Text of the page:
The efficiency of combustion systems can prevent further climate change, minimize harmful emissions, and ensure U.S. energy security. Because liquid hydrocarbon fuels have an unrivaled energy density, combustion will continue to provide 80% of the energy for the world for the next fifty years. While the high fuel efficiency of diesel engines warrants their use in ground transport and marine engines, they generate considerable emissions of nitrogen oxides (NOx) and soot. The development of simulation benchmarks for model development in large eddy simulations and Reynolds–averaged Navier–Stokes equations is essential to meet urgent government mandates on the reduction of CO2 by 80% by 2050 and increased efficiency imposed by the Corporate Average Fuel Economy standard of 54 mpg for vehicles by 2025. Meeting these standards will require the development of new low-temperature premixed compression ignition engine concepts such as RCCI internal combustion for diverse fuel streams. The time frame for these novel concepts requires a significant improvement in the fidelity of computational engine models. The direct numerical simulation targets proposed will have significant scientific and engineering impact including the understanding and control of key turbulence-chemistry interactions.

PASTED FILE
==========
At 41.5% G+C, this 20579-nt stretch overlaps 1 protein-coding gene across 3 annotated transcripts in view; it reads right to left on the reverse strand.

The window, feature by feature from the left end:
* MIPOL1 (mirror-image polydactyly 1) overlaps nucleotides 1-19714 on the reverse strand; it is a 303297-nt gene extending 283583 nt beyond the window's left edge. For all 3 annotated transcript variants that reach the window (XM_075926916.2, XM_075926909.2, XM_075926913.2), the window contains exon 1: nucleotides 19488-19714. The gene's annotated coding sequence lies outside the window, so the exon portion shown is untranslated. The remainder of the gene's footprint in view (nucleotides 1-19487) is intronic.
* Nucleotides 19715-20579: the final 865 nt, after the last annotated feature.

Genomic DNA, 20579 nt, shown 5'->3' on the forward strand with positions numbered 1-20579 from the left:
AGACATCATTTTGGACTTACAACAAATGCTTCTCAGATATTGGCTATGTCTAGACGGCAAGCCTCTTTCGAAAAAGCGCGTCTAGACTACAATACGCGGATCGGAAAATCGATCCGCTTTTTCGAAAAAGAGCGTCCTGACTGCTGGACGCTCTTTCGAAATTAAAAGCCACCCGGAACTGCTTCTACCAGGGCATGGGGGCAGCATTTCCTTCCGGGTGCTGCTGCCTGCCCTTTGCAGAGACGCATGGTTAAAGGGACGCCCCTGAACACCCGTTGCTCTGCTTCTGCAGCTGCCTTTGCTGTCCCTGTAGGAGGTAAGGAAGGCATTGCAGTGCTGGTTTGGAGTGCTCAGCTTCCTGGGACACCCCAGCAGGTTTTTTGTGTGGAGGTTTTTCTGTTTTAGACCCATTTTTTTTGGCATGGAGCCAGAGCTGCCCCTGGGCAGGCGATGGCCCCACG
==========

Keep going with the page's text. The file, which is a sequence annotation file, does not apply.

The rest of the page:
The research team also has targets relevant to the development of engines for flexible power generation. The target simulations will resolve outstanding questions regarding the impact of hydrogen-rich fuels. Understanding and controlling NO formation and intrinsic flashback safety (i.e. undesirable flame propagation upstream near walls in the boundary layer), particularly for syngases, will enable the design of high efficiency gas turbines operating under variable loads and fuels while also satisfying stringent NO mandates.
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